Smoking cessation counselling practices among Québec optometrists: evaluating beliefs, practices, barriers and needs
Article first published online: 19 JUN 2012
© 2012 The Authors. Clinical and Experimental Optometry © 2012 Optometrists Association Australia
Clinical and Experimental Optometry
Volume 95, Issue 6, pages 599–605, November 2012
How to Cite
Brûlé, J., Abboud, C. and Deschambault, É. (2012), Smoking cessation counselling practices among Québec optometrists: evaluating beliefs, practices, barriers and needs. Clinical and Experimental Optometry, 95: 599–605. doi: 10.1111/j.1444-0938.2012.00748.x
- Issue published online: 29 OCT 2012
- Article first published online: 19 JUN 2012
- Submitted: 14 February 2012; Revised: 28 February 2012; Accepted for publication: 10 March 2012
- smoking cessation
Background: Despite the fact that cigarette smoking is a well known risk factor for many ocular diseases, very little data exist regarding optometrists' interventions in smoking cessation counselling with their patients. The aim of this study was to evaluate the practices, perceptions and educational needs of Québec optometrists regarding smoking cessation counselling.
Methods: A self-administered questionnaire pertaining to smoking cessation counselling practices was mailed to 600 optometrists licensed in Québec.
Results: The response rate was 51 per cent. The majority (90 per cent) of respondents (n = 288) reported having the required knowledge of ocular diseases related to smoking. Most respondents recognised that optometrists should ask their patients if they smoke (73 per cent), should advise their smoking patients to stop smoking (65 per cent) and should be cognisant of the resources available that can support patients in their efforts to quit smoking (65 per cent). Few responders asked their patients on a regular basis if they indeed smoked (16 per cent) or advised them to stop, if such was the case (29 per cent). Moreover, only eight per cent of respondents knew the resources toward which they should direct their patients who wish to stop smoking. Only eight per cent of respondents perceived themselves as being competent to offer counselling. For 72 per cent of the respondents, the main obstacle to smoking cessation counselling was the lack of knowledge about counselling. Approximately half (48 per cent) of respondents are interested in acquiring competencies in smoking cessation counselling.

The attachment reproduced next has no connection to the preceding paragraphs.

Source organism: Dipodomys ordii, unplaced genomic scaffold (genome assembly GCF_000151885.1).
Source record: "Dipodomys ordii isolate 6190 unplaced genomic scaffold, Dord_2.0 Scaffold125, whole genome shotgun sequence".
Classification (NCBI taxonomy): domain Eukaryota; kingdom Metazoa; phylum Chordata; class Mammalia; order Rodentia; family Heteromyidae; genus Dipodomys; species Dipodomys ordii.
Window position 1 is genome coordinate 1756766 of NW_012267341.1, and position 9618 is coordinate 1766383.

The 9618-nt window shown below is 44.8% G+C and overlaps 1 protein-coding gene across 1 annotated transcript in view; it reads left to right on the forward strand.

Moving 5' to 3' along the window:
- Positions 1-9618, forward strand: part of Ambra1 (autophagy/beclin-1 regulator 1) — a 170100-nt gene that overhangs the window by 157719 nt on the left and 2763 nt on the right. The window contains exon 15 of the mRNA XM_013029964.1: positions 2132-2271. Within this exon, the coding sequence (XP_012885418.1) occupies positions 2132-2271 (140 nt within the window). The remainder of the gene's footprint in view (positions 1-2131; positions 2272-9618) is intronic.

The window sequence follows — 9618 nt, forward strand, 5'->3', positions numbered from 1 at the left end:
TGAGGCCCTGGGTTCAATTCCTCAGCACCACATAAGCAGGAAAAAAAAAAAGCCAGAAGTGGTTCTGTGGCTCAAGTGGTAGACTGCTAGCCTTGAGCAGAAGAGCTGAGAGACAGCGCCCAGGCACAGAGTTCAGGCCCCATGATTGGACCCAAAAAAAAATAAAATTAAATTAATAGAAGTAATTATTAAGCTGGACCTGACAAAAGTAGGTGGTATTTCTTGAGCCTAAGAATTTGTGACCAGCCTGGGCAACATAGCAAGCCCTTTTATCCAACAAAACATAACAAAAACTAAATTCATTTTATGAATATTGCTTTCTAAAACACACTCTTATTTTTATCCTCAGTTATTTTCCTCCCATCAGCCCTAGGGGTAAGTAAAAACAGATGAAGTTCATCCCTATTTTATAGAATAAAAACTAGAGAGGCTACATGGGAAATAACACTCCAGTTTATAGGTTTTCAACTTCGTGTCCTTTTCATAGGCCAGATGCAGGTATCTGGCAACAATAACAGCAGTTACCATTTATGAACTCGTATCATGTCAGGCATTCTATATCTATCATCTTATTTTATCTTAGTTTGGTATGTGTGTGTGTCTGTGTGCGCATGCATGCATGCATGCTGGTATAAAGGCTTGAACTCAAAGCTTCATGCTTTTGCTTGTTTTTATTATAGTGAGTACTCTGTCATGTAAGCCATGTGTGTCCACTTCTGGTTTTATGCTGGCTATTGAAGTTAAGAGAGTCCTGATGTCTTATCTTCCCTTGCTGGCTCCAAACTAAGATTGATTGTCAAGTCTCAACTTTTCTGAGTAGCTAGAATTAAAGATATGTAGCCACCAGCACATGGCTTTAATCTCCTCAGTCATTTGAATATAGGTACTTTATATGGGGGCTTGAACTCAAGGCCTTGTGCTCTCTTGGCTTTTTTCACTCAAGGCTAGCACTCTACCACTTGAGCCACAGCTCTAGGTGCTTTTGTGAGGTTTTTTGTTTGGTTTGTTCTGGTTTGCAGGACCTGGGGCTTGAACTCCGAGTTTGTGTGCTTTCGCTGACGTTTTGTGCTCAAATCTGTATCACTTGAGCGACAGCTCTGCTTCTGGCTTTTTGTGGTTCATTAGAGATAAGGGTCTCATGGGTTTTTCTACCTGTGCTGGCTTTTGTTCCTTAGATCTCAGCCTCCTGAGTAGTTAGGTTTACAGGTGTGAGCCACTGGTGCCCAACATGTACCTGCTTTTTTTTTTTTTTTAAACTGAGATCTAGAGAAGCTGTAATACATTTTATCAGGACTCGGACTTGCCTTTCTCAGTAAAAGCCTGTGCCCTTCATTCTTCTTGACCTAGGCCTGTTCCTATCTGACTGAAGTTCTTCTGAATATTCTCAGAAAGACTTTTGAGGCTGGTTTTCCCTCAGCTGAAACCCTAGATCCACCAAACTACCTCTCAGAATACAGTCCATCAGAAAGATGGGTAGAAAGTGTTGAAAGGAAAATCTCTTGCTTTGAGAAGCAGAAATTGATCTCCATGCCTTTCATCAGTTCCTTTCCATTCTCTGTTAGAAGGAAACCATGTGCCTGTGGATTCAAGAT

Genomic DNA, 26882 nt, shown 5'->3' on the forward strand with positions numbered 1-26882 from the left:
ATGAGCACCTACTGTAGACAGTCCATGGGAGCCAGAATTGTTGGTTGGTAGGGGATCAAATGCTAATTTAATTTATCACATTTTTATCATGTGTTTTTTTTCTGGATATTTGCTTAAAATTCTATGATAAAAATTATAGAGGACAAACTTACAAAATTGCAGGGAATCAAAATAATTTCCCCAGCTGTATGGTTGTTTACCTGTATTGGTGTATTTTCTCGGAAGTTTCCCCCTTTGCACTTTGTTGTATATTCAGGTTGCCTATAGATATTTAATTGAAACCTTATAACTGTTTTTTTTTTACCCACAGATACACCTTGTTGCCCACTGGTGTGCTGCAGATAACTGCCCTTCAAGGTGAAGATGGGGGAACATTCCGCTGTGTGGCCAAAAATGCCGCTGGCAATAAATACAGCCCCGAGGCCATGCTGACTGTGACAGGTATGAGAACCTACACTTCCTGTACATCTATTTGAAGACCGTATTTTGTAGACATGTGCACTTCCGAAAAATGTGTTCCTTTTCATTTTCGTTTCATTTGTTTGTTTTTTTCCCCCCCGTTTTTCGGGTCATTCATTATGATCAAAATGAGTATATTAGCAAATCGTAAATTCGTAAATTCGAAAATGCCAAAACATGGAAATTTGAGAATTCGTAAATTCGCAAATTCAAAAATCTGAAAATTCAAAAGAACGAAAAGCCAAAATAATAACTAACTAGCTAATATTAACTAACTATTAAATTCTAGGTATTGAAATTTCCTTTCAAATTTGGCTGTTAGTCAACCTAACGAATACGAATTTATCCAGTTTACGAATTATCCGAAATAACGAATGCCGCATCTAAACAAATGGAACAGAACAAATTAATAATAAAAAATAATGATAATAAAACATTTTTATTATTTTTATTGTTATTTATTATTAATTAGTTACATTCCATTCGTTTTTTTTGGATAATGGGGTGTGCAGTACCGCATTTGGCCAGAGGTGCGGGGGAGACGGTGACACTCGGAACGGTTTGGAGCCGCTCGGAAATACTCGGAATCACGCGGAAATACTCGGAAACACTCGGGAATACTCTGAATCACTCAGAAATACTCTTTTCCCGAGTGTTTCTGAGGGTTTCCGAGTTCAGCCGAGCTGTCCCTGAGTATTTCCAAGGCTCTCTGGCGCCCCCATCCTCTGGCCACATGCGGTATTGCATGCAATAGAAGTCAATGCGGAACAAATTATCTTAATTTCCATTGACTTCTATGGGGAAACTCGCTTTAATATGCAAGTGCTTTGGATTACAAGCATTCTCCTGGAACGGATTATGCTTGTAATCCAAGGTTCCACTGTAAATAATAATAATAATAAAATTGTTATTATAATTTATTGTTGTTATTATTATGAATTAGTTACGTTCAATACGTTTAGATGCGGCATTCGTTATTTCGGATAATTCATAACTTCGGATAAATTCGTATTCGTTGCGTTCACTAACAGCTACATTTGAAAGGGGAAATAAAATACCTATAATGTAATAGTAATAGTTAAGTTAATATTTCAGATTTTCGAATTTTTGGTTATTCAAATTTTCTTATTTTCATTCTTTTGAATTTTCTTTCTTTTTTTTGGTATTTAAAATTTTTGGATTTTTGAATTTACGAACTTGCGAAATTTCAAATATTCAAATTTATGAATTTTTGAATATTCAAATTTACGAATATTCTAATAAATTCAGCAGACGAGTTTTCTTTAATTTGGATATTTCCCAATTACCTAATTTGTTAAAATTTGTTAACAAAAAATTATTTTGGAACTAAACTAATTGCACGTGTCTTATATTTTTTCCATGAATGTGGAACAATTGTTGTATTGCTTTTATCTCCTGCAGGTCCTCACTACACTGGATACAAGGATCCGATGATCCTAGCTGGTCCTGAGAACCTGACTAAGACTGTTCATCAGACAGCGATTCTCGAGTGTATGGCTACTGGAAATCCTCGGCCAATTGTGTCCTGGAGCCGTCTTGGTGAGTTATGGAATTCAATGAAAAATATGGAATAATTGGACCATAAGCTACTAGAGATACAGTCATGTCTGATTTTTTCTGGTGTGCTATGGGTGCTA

Conclusion: Based on the results of the present study, optometrists in Québec are well aware of the effects of smoking on ocular health and the importance of educating their patients; however, they might not possess the required skills to assist their patients in quitting smoking. Because they have not received sufficient training, optometrists in Québec remain an untapped resource in tobacco cessation counselling.